Revealed: Seafood Fraud Happening On a Vast Global Scale

A Guardian Seascape analysis of 44 recent studies of more than 9,000 seafood samples from restaurants, fishmongers and supermarkets in more than 30 countries found that 36% were mislabelled, exposing seafood fraud on a vast global scale.

Many of the studies used relatively new DNA analysis techniques. In one comparison of sales of fish labelled “snapper” by fishmongers, supermarkets and restaurants in Canada, the US, the UK, Singapore, Australia and New Zealand, researchers found mislabelling in about 40% of fish tested. The UK and Canada had the highest rates of mislabelling in that study, at 55%, followed by the US at 38%.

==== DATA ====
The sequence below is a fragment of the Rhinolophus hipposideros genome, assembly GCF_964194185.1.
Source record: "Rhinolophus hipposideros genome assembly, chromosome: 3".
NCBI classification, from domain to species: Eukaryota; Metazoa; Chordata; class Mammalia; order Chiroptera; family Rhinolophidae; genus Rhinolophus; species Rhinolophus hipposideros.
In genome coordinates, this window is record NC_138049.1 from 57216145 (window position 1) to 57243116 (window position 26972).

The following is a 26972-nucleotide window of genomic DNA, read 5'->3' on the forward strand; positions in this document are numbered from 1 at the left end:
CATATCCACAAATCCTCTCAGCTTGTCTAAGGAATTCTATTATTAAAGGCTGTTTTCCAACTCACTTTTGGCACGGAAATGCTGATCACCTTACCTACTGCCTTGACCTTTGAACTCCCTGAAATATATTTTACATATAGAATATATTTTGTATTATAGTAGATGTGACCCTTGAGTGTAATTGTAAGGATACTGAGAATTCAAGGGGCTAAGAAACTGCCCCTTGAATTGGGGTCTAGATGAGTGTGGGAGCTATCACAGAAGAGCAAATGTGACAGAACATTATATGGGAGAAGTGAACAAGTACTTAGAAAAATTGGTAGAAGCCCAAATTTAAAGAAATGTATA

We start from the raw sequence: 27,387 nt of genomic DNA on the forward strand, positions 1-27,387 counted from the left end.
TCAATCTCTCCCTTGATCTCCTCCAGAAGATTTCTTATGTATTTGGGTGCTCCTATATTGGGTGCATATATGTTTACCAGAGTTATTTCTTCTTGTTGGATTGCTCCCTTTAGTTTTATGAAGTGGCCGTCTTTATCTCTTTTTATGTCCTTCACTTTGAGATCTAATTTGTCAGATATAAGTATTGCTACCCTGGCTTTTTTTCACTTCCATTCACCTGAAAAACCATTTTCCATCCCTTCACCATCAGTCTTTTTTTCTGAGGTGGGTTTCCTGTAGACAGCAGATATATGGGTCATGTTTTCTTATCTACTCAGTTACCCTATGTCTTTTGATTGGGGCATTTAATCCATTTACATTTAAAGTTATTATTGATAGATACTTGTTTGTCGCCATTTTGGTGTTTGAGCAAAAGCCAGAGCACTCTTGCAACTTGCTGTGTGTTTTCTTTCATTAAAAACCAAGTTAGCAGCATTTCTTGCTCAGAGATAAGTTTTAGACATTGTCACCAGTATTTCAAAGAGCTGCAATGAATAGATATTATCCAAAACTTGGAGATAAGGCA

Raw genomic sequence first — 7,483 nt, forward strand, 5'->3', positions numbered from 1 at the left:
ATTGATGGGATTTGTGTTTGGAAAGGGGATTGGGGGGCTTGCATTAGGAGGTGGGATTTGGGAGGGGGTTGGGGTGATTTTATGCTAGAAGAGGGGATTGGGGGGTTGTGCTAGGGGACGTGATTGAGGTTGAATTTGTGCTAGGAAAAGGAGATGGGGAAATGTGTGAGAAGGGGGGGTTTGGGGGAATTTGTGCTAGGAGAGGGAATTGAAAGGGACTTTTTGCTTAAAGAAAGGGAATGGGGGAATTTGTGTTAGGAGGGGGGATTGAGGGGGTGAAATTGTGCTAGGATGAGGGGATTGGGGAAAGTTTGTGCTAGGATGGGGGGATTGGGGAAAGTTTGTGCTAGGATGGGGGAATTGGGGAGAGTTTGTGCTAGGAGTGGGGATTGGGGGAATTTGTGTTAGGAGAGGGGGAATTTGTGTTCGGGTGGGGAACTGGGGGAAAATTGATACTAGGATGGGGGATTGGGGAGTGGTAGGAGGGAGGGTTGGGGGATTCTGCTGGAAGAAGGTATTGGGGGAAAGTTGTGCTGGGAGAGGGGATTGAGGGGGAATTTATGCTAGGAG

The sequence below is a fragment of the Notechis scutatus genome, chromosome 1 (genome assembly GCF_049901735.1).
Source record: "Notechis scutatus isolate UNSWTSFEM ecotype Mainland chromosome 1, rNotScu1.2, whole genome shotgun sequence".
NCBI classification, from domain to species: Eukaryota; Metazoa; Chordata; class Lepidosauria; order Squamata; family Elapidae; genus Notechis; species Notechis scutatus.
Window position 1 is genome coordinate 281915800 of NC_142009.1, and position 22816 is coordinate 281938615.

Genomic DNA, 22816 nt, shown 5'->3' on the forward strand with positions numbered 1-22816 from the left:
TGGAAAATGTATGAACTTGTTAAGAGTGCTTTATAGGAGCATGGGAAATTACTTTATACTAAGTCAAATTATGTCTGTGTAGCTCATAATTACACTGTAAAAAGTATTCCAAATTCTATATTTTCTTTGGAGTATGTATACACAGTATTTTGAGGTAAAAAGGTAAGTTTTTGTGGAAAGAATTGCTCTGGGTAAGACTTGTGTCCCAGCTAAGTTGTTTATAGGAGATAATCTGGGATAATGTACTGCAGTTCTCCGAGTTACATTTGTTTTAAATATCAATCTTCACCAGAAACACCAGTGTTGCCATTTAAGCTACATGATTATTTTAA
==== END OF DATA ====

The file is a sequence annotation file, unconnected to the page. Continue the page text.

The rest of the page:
Sometimes the fish were labelled as different species in the same family. In Germany, for example, 48% of tested samples purporting to be king scallops were in fact the less coveted Japanese scallop. Of 130 shark fillets bought from Italian fish markets and fishmongers, researchers found a 45% mislabelling rate, with cheaper and unpopular species of shark standing in for those most prized by Italian consumers.

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